By Keith Fisher
When you write a blog feature called the Dead Authors Society, you run the risk of having people come back and say, “Hey, that author is still alive.” Today’s author is indeed very much alive. I hope she remains with us, for many years to come.
Nelle Harper Lee was born at a wonderful, yet turbulent time. Growing up with the likes of Truman Capote in a neighborhood where children were free to have adventures in their own yards. Neighbors were friendly and looked out for each other.
Her book, To Kill a Mockingbird, is a reflection of that childhood. Published in 1960 and transferred to the silver screen, is one of the all time classics of literature. That success, I believe, squelched her efforts to get other works published. She wrote them, but wasn’t happy with her writing. Therefore, she didn’t submit those manuscripts. I hope in twenty years or more, we’ll get to see those other books. She is a magnificent writer.
In, To Kill a Mockingbird, there are so many memorable scenes it’s hard to pick one to write about. The courtroom scenes, the mad dog scene, even the knifing, were very poignant, but I think in that moment when Atticus Finch steps forward after being spit on, everyone expects him to lay his adversary flat, but he doesn’t. The amount of self-control portrayed there, was marvelous. I wish I could write characters that would hold generations of readers spellbound, like the author of this story, did.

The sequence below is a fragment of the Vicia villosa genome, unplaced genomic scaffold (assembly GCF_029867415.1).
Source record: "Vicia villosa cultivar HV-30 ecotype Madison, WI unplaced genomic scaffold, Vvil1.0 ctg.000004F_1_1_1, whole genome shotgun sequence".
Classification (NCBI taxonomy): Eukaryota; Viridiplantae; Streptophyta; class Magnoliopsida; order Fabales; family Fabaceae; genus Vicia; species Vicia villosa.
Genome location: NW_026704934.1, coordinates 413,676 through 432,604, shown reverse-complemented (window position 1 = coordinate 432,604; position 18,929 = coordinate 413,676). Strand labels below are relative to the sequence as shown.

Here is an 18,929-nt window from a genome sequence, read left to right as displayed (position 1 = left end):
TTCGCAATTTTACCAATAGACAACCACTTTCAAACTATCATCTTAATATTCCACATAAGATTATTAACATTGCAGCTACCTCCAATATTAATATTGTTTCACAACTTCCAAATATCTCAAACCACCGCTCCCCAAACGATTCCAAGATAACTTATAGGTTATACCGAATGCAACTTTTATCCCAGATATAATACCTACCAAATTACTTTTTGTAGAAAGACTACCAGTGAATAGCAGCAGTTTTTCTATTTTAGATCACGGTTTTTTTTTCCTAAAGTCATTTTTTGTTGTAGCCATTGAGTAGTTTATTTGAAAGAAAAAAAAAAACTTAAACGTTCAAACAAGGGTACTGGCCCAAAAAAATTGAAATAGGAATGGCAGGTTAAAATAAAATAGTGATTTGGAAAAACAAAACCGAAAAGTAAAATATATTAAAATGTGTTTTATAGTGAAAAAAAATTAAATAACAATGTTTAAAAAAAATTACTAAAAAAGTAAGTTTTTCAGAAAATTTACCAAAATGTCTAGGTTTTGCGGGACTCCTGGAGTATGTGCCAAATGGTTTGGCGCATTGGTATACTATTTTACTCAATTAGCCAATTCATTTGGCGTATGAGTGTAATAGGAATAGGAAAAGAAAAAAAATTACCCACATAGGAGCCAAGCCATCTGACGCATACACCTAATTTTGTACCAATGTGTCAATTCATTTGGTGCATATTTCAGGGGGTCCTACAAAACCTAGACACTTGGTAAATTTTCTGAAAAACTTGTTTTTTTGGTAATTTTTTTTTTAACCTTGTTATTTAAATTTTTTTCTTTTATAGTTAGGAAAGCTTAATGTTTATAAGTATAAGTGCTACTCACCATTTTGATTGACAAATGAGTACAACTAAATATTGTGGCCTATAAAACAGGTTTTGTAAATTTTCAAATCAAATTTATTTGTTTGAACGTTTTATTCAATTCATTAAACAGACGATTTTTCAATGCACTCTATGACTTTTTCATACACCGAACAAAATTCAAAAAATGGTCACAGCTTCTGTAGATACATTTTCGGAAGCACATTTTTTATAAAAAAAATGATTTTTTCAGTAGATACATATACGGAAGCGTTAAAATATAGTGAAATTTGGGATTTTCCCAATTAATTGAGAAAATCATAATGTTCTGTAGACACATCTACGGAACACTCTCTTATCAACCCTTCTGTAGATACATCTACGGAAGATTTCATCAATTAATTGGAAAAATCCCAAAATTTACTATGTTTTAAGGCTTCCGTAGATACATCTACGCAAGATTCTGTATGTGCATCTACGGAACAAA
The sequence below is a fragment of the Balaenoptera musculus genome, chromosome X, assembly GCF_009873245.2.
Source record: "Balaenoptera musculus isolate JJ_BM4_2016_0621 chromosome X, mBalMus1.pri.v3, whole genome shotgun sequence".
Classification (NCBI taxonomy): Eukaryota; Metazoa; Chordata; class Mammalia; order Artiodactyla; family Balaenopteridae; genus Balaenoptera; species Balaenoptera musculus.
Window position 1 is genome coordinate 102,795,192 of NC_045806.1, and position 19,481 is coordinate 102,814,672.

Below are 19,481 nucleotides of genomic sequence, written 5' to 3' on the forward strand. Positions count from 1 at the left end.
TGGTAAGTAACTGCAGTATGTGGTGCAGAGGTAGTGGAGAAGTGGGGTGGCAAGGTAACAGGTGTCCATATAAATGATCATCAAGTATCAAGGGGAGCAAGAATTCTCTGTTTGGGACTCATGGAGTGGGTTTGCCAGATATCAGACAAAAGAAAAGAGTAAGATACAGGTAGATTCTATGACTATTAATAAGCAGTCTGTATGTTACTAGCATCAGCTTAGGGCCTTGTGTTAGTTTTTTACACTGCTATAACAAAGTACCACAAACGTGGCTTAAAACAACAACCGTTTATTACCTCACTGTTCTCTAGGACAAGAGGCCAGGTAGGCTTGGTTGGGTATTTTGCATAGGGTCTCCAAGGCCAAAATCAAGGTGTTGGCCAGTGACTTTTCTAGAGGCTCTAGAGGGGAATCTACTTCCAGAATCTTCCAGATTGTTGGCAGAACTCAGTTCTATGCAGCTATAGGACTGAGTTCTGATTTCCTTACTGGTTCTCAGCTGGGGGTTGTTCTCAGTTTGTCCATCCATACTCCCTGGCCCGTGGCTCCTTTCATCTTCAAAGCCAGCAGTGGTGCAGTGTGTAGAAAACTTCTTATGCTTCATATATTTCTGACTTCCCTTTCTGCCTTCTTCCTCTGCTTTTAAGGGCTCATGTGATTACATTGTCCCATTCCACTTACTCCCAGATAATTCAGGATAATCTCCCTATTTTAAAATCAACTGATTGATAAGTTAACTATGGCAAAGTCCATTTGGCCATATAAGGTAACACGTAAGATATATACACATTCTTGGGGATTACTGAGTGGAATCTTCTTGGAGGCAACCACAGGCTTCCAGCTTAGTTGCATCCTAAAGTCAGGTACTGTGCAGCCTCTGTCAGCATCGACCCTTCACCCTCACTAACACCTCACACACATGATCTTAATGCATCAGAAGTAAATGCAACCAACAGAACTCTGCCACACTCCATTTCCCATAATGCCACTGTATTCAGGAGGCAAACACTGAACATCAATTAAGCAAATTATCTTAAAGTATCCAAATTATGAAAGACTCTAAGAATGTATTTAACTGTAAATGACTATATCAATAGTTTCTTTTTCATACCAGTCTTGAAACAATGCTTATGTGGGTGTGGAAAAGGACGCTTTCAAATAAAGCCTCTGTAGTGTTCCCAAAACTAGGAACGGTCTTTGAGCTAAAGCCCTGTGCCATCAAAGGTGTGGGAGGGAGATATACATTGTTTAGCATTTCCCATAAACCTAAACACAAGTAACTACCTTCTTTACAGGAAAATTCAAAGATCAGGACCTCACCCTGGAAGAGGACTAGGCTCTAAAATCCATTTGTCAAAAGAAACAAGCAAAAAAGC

To Kill a Mockingbird is required reading for many literature courses, as it should be. I recommend it for everyone. And if you want to see the movie, Gregory Peck’s rendition of Atticus Finch, won him and Oscar.
In my light research about Harper Lee, I came across an aledged letter she wrote in 1966. It was sent to the editor of a newspaper, in response to the attempts of a Richmond, Virginia area school board to ban To Kill a Mockingbird as “immoral literature”.
Recently I have received echoes down this way of the Hanover County School Board’s activities, and what I’ve heard makes me wonder if any of its members can read.
Surely it is plain to the simplest intelligence that “To Kill a Mockingbird” spells out in words of seldom more than two syllables a code of honor and conduct, Christian in its ethic, that is the heritage of all Southerners. To hear that the novel is “immoral” has made me count the years between now and 1984, for I have yet to come across a better example of doublethink.
I feel, however, that the problem is one of illiteracy, not Marxism. Therefore I enclose a small contribution to the Beadle Bumble Fund that I hope will be used to enroll the Hanover County School Board in any first grade of its choice.
Few authors ever reach the success Harper Lee did with To Kill a Mockingbird. She will be remembered throughout the generations. It’s hard to build on that. A person feels they will never be that good again. I wish she could’ve bridged that gap.
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